Polanski also discourses on his lucking into getting jazz musician Chico Hamilton to score the film, after his usual musical collaborator from Poland was not allowed to work on the film, due to union rules. He makes several good points about the film, such as Carol’s attraction and repulsion to the more virile Michael, while she feels nothing but repulsion to the less masculine Colin. He also describes how many of the visuals used in the film were made, from building a peephole and door larger than the real ones, to using three different sized photos at the film’s end to achieve the zoom in effect. By contrast, Deneuve has little to offer in the commentary, save for some banalities on how good a director Polanski was. Her tales about life on the set are not particularly illuminating, whereas Polanski ventures his opuinions widely; especially when he manifests some disappointment with deneuve’s subsequent career choices; such as opting for more emotionally frigid characters than he would have expected, especially given her turn in this film. And when we hear Deneuve speak in not so glowing terms about the overall experience, one cannot help but think that Polanski is correct, that Deneuve never sufficiently challenged herself as an actress throughout her career. However, the best revelation made is when Polanski tells of his original screenplay having a third murder in it, in between the two male murders. He originally had Michael’s wife stalking the apartment, then entering and haranguing Carol, mistaking her for her sister, only to discover Colin’s body, thus prompting carol to ‘silence’ her. But, Polanski was talked out of this, and wisely so, for it would have been psychologically wrong on two fronts: 1) it would not have fit in with her repulsion to men and 2) it would have been a rational murder- one committed to cover up the first murder, not out of sheer paranoid insanity and irrationality.
As for the film, shown in a 1.66:1 aspect ratio, it has never looked better on DVD. The transfer was likely taken from a very good copy of the film. Cinematographer Gilbert Taylor really takes advantage of the shadings that only black and white film can offer. The film’s soundtrack, by Chico Hamilton, is top notch, and never intrudes, and only highlights things already manifested to the viewer. When carol endures her rape fantasies, though, silence reigns, save for the occasional ticking of a clock. But, the best thing about Repulsion is the screenplay by Polanski, Gerard Brach, and David Stone. Save for the minor lapses mentioned above, it’s flat-out great writing, and its characterizational excellence is not only revealed in the ‘shocking’ scenes of violence (even small ones like Carol’s pricking of the fingers of one of her clients), but in even smaller touches- like when a catatonic Carol passes by a horrid auto accident that others are drawn to gawk at. So engrossed in her own little fantasy world, is she, that other real horrors mean little. But they signify observational excellence from the screenwriters.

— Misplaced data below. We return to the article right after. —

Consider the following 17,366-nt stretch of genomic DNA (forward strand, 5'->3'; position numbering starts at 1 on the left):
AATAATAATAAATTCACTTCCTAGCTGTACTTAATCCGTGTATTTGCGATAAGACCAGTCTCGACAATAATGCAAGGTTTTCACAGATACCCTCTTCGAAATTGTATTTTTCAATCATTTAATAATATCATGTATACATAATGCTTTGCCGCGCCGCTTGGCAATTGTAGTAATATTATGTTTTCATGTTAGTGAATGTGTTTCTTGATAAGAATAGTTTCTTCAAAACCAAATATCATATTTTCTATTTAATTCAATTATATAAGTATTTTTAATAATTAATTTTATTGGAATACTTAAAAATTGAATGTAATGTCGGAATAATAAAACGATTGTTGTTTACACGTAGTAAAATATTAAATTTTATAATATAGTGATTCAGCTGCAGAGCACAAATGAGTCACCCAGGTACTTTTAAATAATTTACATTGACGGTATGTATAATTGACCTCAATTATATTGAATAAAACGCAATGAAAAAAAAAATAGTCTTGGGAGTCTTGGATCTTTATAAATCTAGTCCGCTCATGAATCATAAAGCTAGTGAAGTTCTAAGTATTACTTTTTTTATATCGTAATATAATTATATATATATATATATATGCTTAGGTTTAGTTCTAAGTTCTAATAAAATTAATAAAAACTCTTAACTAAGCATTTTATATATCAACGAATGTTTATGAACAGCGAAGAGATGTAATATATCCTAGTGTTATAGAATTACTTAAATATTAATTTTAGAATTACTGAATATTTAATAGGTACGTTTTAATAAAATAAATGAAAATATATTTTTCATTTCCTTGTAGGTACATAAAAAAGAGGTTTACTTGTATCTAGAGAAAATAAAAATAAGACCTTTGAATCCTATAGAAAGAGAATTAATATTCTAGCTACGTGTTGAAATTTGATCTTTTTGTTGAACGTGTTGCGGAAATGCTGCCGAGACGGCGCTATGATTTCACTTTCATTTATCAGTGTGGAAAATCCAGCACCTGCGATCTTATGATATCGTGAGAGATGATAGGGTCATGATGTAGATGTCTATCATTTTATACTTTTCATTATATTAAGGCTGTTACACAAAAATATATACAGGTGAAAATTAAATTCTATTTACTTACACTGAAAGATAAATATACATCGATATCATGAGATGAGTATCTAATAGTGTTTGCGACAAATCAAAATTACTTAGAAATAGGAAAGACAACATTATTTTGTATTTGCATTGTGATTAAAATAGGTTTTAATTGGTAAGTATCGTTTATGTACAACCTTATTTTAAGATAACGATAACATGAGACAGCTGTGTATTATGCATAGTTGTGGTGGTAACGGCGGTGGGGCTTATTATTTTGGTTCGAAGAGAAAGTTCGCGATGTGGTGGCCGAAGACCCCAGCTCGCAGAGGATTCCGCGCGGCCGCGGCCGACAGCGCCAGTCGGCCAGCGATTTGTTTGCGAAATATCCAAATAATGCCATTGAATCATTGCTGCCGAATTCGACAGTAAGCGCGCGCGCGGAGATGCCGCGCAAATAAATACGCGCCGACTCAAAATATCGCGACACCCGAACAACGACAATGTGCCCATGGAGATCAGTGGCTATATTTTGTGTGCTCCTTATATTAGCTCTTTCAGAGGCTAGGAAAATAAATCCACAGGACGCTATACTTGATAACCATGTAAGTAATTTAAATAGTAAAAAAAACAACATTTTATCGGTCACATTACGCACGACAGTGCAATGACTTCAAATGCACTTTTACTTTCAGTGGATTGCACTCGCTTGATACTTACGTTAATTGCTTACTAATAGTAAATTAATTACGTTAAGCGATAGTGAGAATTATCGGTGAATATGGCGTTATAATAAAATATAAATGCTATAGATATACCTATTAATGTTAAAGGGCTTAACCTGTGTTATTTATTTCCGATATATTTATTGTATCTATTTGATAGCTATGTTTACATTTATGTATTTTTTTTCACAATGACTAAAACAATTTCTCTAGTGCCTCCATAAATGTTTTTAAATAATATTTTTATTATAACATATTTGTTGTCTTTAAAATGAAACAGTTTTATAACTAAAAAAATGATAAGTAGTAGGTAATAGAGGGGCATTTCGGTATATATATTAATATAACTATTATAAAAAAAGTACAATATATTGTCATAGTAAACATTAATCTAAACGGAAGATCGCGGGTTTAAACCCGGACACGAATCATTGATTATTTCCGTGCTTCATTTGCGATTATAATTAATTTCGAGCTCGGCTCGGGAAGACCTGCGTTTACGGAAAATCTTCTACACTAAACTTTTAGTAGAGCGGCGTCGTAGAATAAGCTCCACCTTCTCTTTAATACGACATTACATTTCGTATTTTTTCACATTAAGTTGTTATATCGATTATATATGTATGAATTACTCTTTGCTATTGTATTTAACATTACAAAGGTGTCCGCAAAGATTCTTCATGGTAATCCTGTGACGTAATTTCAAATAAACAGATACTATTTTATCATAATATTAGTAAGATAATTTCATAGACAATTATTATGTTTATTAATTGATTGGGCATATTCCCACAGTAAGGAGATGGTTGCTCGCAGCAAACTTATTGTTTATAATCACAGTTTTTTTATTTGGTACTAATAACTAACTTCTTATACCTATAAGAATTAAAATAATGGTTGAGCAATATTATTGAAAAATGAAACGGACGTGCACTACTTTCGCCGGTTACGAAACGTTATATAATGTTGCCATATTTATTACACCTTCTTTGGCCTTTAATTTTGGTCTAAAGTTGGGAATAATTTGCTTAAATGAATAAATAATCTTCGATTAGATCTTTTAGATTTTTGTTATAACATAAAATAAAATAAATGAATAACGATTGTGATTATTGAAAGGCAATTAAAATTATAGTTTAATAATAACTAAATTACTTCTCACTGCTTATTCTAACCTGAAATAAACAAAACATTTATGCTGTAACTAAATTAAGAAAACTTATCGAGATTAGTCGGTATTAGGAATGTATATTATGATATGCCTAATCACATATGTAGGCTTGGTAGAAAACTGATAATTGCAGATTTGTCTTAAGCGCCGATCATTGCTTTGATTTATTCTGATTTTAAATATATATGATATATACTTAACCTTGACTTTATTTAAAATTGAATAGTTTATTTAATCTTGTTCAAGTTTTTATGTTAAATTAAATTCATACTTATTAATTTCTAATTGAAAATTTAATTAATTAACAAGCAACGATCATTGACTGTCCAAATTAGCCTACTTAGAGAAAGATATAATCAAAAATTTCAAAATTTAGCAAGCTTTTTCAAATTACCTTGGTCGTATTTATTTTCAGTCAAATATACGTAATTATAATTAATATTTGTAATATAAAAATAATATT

Perhaps the best observation the film makes is in its choice of title, as I explained in an earlier piece I wrote on the film, in a memoir:
….not only does Repulsion refer to Carol’s feeling toward men, & most other humans generally, but also the audience’s uneasy & growing repulsion to her insane acts. The girl in the family photo demonstrates her repulsion from connecting to anything in this world by simply looking away. What prompted this in her is never explained, & wisely so- often this Freudian approach only manifests Freudian, & other psychological, failures.
The title does not only describe the obvious, Carol’s state of mind, but what the film evokes in its audience; especially given the audience in its initial year of release. One can only imagine how wrong such a film that hewed a more Freudian line would have gone.
But, Repulsion does not make those errors. Its narrative, and a few other qualities, are so near perfect that it is a sure sign that intellectual art inevitably brings emotional pleasure. The reverse, of course, is rarely true. But, Polanski’s film need not worry of such matters. Greatness, in fact, need not worry at all. Would the same could be said for that it frames.
French-born Polish director who has been no stranger to tragedy - his mother died in a concentration camp, his pregnant wife, actress Sharon Tate, was murdered by the Manson family - or controversy - he was arrested for raping a 13-year-old girl in the late 1970s.
Polanski originally made an international impact with Knife in the Water, then left Poland to make Cul-de-Sac and Repulsion in Britain. More acclaim followed with Rosemary's Baby and Chinatown in Hollywood, but his work after escaping America has been inconsistent. At his best, he depicts the crueller side of humanity with a pitch black sense of humour. He also takes quirky acting roles occasionally.